U.S. flexes military muscle after North Korea's ICBM test

The United States confronted North Korea on Sunday over its latest missile test amid signs that time is running out to halt the rogue nation's headlong rush to build a nuclear weapon capable of reaching American cities.

The U.S. flew two B-1 bombers over South Korea in a show of force after North Korea again tested an intercontinental ballistic missile on Friday.

North Korea's latest missile test signaled that parts of the U.S. mainland, including Los Angeles and Chicago, may be in range of Pyongyang’s weapons.

Vice President Pence said Sunday that the U.S. and its allies plan to increase pressure on North Korea to end its nuclear program.

"The era of strategic patience is over," Pence said while in Estonia. "The president of the United States is leading a coalition of nations to bring pressure to bear until that time that North Korea will permanently abandon its nuclear and ballistic missile program.”

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The missile flew 2,300 miles into space and flew for about 45 minutes. If the missile was on a flatter trajectory, it could reach U.S. cities, according to David Wright, an analyst at the Union of Concerned Scientists, and other experts.

Friday's missile test was North Korea's second test this month of an intercontinental ballistic missile (ICBM). The launches are part of the North's intensified efforts to build a nuclear missile capable of reaching the United States.

"This was the year they decided to go all out," said David Albright, president of the Institute for Science and International Security.

North Korean leader Kim Jong Un saw an opportunity to push ahead with the nuclear program as new governments in both South Korea and the United States settled in, he said.

“North Korea remains the most urgent threat to regional stability,” Gen. Terrence O’Shaughnessy, Pacific Air Forces commander, said in a statement announcing Sunday's flyover of bombers.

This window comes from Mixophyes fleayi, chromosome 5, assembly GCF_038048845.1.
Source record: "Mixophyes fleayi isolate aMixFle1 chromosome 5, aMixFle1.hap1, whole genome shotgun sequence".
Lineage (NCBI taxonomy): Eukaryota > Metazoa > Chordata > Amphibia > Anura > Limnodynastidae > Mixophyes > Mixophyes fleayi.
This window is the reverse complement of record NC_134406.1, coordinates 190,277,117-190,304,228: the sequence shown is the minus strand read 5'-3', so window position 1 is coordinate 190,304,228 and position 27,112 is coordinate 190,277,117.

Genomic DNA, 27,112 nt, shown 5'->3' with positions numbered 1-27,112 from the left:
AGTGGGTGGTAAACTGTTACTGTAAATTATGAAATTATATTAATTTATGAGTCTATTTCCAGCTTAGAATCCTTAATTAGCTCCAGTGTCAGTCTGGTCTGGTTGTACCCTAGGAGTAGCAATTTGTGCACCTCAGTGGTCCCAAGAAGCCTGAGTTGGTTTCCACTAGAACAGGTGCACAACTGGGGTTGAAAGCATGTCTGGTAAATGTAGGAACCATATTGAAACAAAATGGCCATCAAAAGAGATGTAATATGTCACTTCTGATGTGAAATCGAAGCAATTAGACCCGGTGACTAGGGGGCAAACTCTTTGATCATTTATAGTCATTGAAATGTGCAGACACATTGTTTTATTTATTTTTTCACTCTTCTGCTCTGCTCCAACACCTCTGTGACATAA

Even before the latest missile test, U.S. officials expressed heightened concerns about North Korea's intensified nuclear weapons program. Gen. Mark Milley, the Army's chief of staff, said there was still time to use diplomacy to find a solution to the crisis, but "time is running out."

"North Korea is extremely dangerous, and it gets more dangerous as time goes by,” he said in a speech Thursday at the National Press Club.

Kim Jong Dae, a member of South Korea's National Assembly and a defense expert, said North Korea is making rapid progress on its nuclear program but isn't yet able to miniaturize a warhead to fit on an ICBM and hasn't perfected the technology so a warhead can re-enter the atmosphere without burning up.

"The reliability (of North Korea's missiles) has increased remarkably,” he said.

Estimates vary on when North Korea will be able to reach U.S. cities with a nuclear warhead. A new estimate from the Defense Intelligence Agency said the country could place a nuclear warhead on an ICBM by next year, The Washington Post reported.

Kim Jong Dae estimated it will be "within three years."

The options for stopping North Korea's nuclear ambitions are limited. President Trump has expressed frustration about China's reluctance to place pressure on North Korea to halt its nuclear program. North Korea's economy depends heavily on China.

"I am very disappointed in China," Trump said in a pair of tweets Saturday. "Our foolish past leaders have allowed them to make hundreds of billions of dollars a year in trade, yet they do NOTHING for us with North Korea, just talk, We will no longer allow this to continue. China could easily solve this problem

U.S. military action risks triggering a devastating war with countless casualties. North Korea has an array of missiles and conventional artillery pointing at Seoul, only about 35 miles from the Demilitarized Zone.

“A war on the Korean Peninsula would be terrible," Milley said. "However, a nuclear weapon detonating in Los Angeles would be terrible."

"We are at a point in time where choices are going to have to be made one way or the other," he said.

Friday's test touched off a variety of responses, in addition to the flyover of U.S. bombers.

South Korea said it will hold talks with the United States about increasing the limits on the size of warheads on its own missiles. A current treaty between South Korea and the United States limits the size of the warheads that South Korea can place on missiles.

The U.S. Missile Defense Agency said it conducted a test of its Terminal High Altitude Area Defense (THAAD) in Alaska by launching a ballistic missile over the Pacific Ocean.

The test missile was fired by a U.S. Air Force C-17 plane and was successfully intercepted, the agency said. 

© 2017 USA TODAY


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